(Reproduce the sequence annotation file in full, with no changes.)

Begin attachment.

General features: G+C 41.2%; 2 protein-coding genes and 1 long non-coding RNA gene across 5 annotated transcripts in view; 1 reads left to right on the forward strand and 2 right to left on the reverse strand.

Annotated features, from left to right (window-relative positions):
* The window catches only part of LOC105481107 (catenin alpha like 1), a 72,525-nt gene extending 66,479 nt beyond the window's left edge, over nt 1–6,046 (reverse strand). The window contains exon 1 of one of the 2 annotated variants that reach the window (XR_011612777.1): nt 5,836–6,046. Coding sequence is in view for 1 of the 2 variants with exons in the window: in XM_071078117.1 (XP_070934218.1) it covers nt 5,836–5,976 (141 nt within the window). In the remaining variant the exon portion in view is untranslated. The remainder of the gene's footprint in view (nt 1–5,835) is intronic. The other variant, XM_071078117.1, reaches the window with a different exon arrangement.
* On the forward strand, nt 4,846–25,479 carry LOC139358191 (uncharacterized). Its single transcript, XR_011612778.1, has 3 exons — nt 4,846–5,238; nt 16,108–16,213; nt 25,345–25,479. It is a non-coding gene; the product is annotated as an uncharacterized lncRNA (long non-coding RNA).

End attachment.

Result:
General features: G+C 41.2%; 2 protein-coding genes and 1 long non-coding RNA gene across 5 annotated transcripts in view; 1 reads left to right on the forward strand and 2 right to left on the reverse strand.

Annotated features, from left to right (window-relative positions):
* The window catches only part of LOC105481107 (catenin alpha like 1), a 72,525-nt gene extending 66,479 nt beyond the window's left edge, over nt 1–6,046 (reverse strand). The window contains exon 1 of one of the 2 annotated variants that reach the window (XR_011612777.1): nt 5,836–6,046. Coding sequence is in view for 1 of the 2 variants with exons in the window: in XM_071078117.1 (XP_070934218.1) it covers nt 5,836–5,976 (141 nt within the window). In the remaining variant the exon portion in view is untranslated. The remainder of the gene's footprint in view (nt 1–5,835) is intronic. The other variant, XM_071078117.1, reaches the window with a different exon arrangement.
* On the forward strand, nt 4,846–25,479 carry LOC139358191 (uncharacterized). Its single transcript, XR_011612778.1, has 3 exons — nt 4,846–5,238; nt 16,108–16,213; nt 25,345–25,479. It is a non-coding gene; the product is annotated as an uncharacterized lncRNA (long non-coding RNA).